Unifying Approaches in Active Learning and Active Sampling
Our paper “Unifying Approaches in Active Learning and Active Sampling via Fisher Information and InformationTheoretic Quantities”
was recently published in TMLR. 
Assessing Generalization via Disagreement
Our paper “A Note on ‘Assessing Generalization of SGD via Disagreement’”
was published in TMLR this week and serves both as a short reproduction and review note. It engages with the claims in “Assessing Generalization of SGD via Disagreement” by Jiang et al. (2022) , which received an ICLR 2022 spotlight. We would like to thank the authors for constructively engaging with our note on OpenReview. 
Stirling's Approximation for Binomial Coefficients
In MacKay (2003)
on page 2, the following straightforward approximation for a binomial coefficient is introduced: \[\begin{equation} \log \binom{N}{r} \simeq(Nr) \log \frac{N}{Nr}+r \log \frac{N}{r}. \end{equation}\] The derivation in the book is short but not very intuitive although it feels like it should be. Information theory would be the likely candidate to provide intuitions. But informationtheoretic quantities like entropies do not apply to fixed observations, only random variables, or do they?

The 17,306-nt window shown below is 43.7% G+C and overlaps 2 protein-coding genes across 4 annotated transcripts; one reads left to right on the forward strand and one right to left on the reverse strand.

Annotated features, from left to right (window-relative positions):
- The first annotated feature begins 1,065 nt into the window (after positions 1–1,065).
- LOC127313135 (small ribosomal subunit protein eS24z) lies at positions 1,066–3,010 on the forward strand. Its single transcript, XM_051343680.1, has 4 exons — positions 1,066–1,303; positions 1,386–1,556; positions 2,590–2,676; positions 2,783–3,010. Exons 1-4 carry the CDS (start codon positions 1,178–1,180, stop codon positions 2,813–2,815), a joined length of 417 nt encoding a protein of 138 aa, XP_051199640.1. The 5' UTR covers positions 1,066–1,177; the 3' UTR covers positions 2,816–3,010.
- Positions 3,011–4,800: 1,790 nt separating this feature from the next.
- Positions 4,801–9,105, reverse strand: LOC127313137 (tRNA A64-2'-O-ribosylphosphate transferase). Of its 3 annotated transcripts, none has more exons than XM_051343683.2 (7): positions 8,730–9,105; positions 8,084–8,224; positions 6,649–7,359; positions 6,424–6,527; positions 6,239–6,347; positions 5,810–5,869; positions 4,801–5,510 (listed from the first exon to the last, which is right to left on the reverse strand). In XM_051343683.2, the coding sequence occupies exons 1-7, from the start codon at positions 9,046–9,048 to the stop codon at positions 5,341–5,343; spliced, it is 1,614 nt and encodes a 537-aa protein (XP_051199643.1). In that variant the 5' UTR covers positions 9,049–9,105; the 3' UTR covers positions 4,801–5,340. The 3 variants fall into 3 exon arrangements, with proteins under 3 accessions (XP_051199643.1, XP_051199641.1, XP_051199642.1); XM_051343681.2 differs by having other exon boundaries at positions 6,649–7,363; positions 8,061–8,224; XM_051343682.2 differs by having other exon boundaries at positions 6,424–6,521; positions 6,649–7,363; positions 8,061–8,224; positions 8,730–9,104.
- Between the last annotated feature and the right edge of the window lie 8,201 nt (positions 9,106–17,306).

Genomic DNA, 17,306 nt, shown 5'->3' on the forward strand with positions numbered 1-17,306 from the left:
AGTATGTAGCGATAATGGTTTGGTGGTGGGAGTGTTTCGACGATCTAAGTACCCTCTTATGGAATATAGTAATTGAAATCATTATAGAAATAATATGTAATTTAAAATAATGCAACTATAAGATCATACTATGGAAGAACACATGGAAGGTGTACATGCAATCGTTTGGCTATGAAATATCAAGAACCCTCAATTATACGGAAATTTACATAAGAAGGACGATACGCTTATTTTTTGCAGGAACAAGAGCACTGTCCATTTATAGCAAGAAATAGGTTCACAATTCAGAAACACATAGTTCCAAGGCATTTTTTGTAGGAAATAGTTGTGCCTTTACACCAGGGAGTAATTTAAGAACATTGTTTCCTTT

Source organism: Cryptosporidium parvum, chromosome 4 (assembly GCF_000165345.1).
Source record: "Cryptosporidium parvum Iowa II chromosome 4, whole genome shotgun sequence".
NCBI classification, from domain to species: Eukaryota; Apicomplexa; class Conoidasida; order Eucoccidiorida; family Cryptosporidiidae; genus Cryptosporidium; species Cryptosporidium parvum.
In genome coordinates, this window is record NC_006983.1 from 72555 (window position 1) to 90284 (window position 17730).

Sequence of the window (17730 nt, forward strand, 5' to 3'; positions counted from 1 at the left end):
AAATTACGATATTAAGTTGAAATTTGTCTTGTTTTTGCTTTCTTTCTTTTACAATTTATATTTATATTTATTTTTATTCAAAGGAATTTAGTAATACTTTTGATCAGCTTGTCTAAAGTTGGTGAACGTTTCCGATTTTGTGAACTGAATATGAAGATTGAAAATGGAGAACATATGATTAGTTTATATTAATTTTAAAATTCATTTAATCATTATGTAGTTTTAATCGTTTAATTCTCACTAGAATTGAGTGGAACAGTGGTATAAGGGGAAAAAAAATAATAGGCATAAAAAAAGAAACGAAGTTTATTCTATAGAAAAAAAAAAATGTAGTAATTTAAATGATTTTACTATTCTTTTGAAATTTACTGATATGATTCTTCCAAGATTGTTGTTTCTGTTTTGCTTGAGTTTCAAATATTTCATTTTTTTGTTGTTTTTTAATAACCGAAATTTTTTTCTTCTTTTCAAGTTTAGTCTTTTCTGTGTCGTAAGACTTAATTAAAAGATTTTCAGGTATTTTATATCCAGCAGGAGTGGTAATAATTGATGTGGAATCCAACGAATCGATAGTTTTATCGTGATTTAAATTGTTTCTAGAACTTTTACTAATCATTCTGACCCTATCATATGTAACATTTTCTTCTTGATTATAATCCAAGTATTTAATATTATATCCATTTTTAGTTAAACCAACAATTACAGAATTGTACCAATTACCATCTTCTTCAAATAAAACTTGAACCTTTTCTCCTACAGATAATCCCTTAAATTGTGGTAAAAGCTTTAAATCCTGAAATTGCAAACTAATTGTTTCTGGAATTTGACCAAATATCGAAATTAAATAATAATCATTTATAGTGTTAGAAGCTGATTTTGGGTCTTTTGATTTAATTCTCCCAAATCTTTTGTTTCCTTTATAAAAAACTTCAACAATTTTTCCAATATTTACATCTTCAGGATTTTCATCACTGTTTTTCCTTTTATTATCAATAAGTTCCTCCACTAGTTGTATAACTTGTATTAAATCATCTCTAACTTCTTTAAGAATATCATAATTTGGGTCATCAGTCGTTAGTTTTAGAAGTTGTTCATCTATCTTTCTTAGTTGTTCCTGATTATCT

Better intuition for information theory
The following blog post is based on Yeung’s beautiful paper “A new outlook on Shannon’s information measures”: it shows how we can use concepts from set theory, like unions, intersections and differences, to capture informationtheoretic expressions in an intuitive form that is also correct.
The paper shows one can indeed construct a signed measure that consistently maps the sets we intuitively construct to their informationtheoretic counterparts.
This can help develop new intuitions and insights when solving problems using information theory and inform new research. In particular, our paper “BatchBALD: Efficient and Diverse Batch Acquisition for Deep Bayesian Active Learning” was informed by such insights.

MNIST by zip
tl;dr: We can use compression algorithms (like the wellknown zip file compression) for machine learning purposes, specifically for classifying handwritten digits (MNIST). Code available: https://github.com/BlackHC/mnist_by_zip.